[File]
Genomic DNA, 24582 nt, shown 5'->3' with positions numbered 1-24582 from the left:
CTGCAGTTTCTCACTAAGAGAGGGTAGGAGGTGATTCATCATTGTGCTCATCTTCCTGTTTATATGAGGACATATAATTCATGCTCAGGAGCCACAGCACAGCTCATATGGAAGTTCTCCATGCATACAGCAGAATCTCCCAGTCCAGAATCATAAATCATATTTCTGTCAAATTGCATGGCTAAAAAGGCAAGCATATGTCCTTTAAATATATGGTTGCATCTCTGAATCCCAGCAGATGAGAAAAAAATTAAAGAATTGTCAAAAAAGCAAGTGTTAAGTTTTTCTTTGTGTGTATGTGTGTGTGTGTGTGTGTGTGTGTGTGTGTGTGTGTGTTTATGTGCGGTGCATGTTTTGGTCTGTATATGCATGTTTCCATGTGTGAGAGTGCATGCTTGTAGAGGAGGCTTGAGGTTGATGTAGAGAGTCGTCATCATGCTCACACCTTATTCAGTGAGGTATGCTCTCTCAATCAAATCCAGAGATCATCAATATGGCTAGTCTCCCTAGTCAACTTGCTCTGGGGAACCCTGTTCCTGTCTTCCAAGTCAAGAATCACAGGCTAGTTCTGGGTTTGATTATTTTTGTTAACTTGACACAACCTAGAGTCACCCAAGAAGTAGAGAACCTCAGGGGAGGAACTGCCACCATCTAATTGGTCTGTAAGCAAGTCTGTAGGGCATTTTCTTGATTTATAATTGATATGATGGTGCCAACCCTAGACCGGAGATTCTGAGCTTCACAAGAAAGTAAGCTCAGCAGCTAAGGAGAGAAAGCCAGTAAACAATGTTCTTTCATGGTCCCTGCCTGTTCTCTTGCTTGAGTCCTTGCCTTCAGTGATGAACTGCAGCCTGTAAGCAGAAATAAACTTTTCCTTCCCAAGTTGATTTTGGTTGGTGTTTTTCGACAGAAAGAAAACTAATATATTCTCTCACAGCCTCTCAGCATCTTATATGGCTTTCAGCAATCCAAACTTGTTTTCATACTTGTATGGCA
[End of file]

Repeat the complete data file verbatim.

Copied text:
Genomic DNA, 24582 nt, shown 5'->3' with positions numbered 1-24582 from the left:
CTGCAGTTTCTCACTAAGAGAGGGTAGGAGGTGATTCATCATTGTGCTCATCTTCCTGTTTATATGAGGACATATAATTCATGCTCAGGAGCCACAGCACAGCTCATATGGAAGTTCTCCATGCATACAGCAGAATCTCCCAGTCCAGAATCATAAATCATATTTCTGTCAAATTGCATGGCTAAAAAGGCAAGCATATGTCCTTTAAATATATGGTTGCATCTCTGAATCCCAGCAGATGAGAAAAAAATTAAAGAATTGTCAAAAAAGCAAGTGTTAAGTTTTTCTTTGTGTGTATGTGTGTGTGTGTGTGTGTGTGTGTGTGTGTGTGTGTGTTTATGTGCGGTGCATGTTTTGGTCTGTATATGCATGTTTCCATGTGTGAGAGTGCATGCTTGTAGAGGAGGCTTGAGGTTGATGTAGAGAGTCGTCATCATGCTCACACCTTATTCAGTGAGGTATGCTCTCTCAATCAAATCCAGAGATCATCAATATGGCTAGTCTCCCTAGTCAACTTGCTCTGGGGAACCCTGTTCCTGTCTTCCAAGTCAAGAATCACAGGCTAGTTCTGGGTTTGATTATTTTTGTTAACTTGACACAACCTAGAGTCACCCAAGAAGTAGAGAACCTCAGGGGAGGAACTGCCACCATCTAATTGGTCTGTAAGCAAGTCTGTAGGGCATTTTCTTGATTTATAATTGATATGATGGTGCCAACCCTAGACCGGAGATTCTGAGCTTCACAAGAAAGTAAGCTCAGCAGCTAAGGAGAGAAAGCCAGTAAACAATGTTCTTTCATGGTCCCTGCCTGTTCTCTTGCTTGAGTCCTTGCCTTCAGTGATGAACTGCAGCCTGTAAGCAGAAATAAACTTTTCCTTCCCAAGTTGATTTTGGTTGGTGTTTTTCGACAGAAAGAAAACTAATATATTCTCTCACAGCCTCTCAGCATCTTATATGGCTTTCAGCAATCCAAACTTGTTTTCATACTTGTATGGCA